Grammar Wednesday

Another question offered by Dudley!  He’s really getting into this!

Mrs. Chili,

This one is a serious question.  It’s not a beef.  It has to do with titles like Attorney General, or Mother In Law.  If we have more that one, it’s Attorneys General or Mothers In Law; HOWEVER, how to we write the possessive?

Is it the Attorney General’s briefcase or is it the Attorney’s General briefcase?

If we’re only talking about ONE Attorney General, then it would be “the Attorney General’s briefcase.”  If there’s more than one, though- if they ALL forgot their luggage in the board room – then we’d say
the Attorneys General’s briefcases.”

The same rule would apply if there were a convention of, say, mothers-in-law and they all, like my mother-in-law is prone to do, walked out of the banquet hall with their napkins tucked into their belts.  “The mothers-in-law’s napkins were reported as stolen by the kitchen staff.”

This form of possessive is so rare, though, as to almost never get used.

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5 Comments

Filed under Grammar

5 responses to “Grammar Wednesday

  1. Pretty much.

    The possessive in English is syntactically interesting (though not quite as interesting as the phenomenon of affix hopping, but that’s for another Wednesday), as it’s not actually considered a suffix, but a clitic.

    A clitic is a morpheme that straddles the divide between word and affix. It usually has enough meaning associated with it to become its own word, but it is phonologically bound to some other segment. In this case, the other segment is the preceding noun phrase. This makes the English possessive an enclitic, as opposed to a proclitic.

    We know it attaches at the level of the phrase, because we say thing’s like ‘the Queen of England’s car’, which refers to the car that belongs to the Queen of England, as opposed to referring to the monarch in charge of a car belonging to England. It parses like this:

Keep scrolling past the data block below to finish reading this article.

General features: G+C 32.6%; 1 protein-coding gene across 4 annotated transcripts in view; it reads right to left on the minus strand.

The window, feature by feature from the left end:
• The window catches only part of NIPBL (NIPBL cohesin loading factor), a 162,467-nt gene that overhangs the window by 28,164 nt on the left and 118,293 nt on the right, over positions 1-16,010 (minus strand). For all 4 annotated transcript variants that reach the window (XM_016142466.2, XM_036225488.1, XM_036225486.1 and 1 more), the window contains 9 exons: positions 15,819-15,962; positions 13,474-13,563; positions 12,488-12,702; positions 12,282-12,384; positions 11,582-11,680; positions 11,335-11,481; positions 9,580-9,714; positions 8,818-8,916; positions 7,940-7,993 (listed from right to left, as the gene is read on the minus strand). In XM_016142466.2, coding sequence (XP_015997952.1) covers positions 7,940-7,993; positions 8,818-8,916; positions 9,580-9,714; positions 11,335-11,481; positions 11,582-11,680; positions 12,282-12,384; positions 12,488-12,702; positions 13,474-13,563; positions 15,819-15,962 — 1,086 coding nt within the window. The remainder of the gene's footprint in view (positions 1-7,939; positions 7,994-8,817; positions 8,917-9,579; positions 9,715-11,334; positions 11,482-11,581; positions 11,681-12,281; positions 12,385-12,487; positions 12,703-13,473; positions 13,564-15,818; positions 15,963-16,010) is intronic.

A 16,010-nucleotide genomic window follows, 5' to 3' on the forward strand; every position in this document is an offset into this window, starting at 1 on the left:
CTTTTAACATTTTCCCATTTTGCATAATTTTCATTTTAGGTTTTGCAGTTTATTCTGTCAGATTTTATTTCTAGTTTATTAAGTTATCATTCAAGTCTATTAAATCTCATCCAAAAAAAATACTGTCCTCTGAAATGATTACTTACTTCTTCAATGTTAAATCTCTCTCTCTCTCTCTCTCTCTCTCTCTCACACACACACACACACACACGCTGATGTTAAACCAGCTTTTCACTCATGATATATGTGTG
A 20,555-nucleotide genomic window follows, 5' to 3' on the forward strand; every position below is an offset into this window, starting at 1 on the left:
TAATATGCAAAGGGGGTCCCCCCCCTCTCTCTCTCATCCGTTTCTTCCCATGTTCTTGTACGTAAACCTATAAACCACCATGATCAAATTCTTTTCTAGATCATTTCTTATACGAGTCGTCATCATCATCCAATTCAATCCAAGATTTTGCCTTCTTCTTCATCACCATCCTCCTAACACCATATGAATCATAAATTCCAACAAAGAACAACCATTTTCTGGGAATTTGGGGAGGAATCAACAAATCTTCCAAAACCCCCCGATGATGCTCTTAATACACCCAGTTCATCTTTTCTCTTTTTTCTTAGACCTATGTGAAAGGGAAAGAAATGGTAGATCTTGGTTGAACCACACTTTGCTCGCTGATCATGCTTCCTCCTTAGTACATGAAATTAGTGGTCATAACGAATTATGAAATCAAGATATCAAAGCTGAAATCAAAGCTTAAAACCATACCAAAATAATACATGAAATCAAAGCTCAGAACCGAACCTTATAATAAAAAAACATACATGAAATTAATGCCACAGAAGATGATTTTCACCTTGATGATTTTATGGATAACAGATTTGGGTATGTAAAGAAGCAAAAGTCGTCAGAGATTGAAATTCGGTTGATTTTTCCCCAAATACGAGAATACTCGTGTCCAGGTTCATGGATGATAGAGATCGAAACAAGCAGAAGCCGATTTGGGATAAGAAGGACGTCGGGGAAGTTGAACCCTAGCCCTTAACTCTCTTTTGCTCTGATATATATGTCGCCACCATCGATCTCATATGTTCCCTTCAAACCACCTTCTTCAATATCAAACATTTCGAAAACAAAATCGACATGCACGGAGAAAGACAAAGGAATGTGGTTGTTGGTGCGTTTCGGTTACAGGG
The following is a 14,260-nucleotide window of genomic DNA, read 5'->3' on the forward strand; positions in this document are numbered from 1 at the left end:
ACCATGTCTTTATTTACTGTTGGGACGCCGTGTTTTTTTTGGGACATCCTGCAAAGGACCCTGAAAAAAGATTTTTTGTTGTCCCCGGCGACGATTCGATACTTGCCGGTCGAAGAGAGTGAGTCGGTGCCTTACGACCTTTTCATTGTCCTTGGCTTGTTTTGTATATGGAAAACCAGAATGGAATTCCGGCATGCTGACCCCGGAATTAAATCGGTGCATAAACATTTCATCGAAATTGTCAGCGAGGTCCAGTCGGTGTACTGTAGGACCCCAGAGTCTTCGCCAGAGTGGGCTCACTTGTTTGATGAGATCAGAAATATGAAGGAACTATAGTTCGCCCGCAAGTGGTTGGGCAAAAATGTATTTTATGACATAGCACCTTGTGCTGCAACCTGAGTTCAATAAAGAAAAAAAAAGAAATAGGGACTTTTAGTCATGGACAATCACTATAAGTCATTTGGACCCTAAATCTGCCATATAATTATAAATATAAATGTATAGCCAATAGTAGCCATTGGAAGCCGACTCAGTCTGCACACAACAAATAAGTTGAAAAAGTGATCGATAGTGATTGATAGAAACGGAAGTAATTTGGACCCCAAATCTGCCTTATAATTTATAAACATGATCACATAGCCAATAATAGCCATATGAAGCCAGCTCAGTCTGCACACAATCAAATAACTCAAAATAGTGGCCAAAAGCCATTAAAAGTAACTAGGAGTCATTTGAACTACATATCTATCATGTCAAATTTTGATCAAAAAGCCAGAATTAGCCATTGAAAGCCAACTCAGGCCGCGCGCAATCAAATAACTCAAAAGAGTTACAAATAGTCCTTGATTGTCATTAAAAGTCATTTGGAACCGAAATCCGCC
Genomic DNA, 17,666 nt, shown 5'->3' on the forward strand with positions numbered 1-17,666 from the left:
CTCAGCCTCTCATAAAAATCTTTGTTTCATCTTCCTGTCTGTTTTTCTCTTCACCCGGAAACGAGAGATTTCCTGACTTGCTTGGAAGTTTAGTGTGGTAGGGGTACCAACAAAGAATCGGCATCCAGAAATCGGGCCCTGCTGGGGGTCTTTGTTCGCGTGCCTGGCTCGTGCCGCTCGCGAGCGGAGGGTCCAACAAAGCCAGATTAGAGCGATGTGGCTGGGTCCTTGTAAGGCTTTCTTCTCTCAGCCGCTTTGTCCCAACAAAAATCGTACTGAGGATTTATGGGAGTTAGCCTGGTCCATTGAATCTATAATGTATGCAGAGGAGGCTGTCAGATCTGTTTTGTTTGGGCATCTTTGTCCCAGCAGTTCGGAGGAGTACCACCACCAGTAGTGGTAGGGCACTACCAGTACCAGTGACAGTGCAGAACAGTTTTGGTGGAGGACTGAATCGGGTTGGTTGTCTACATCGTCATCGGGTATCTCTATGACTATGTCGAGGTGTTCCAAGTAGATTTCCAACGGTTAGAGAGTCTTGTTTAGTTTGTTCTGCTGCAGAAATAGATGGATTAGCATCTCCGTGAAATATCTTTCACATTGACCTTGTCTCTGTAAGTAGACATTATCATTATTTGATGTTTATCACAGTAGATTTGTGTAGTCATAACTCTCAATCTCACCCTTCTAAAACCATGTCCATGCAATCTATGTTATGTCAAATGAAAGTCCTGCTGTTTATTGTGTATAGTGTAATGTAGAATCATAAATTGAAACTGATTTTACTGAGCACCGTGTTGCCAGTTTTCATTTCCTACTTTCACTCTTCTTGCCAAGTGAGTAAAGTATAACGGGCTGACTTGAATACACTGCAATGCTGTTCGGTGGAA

[the Queen of England]’s car

    There are other good syntactic tests for this, and plenty of ramifications. In fact I think the English possessive has lead to the discovery of determiner phrases. In the example above, what is the purpose of the phrase ‘the Queen of England’? It serves to determine which car is being referred to. So, in fact the entire phrase “the Queen of England’s” including the possessive clitic, is a determiner phrase, easily substituted by another determiner phrase, like ‘the’, or ‘her’.

  2. After ONCE AGAIN assuring my students that I WILL count off if they use the incorrect form of “it’s” in a written response, I just want to say: God bless you, Mrs. Chili. You are my heroine because you fight the good fight and make me feel less alone in the world of grammar deafness.

    Happy Thanksgiving!

  3. Laurie B

    Same question, is the back seat of my car a shit heap or a shits heap? Doesn’t really matter to me. I won’t litter and it’s all my shit, so to speak.

  4. Charles

    I have been suffering from this problem for days. My issue is that in the plural possessive of Attorney General, the two conflicting rationales collide (that the adjective apparently can be possessive, but not plural). The issue of course rests with the ever-elusive clitic. I humbly suggest that we identify clitics by surrounding them with the brackets. These symbols have no real use other than email addresses and code programming and should be introduced to avoid the metaphysical disaster involved when dueling grammar rationales meet and conflict.

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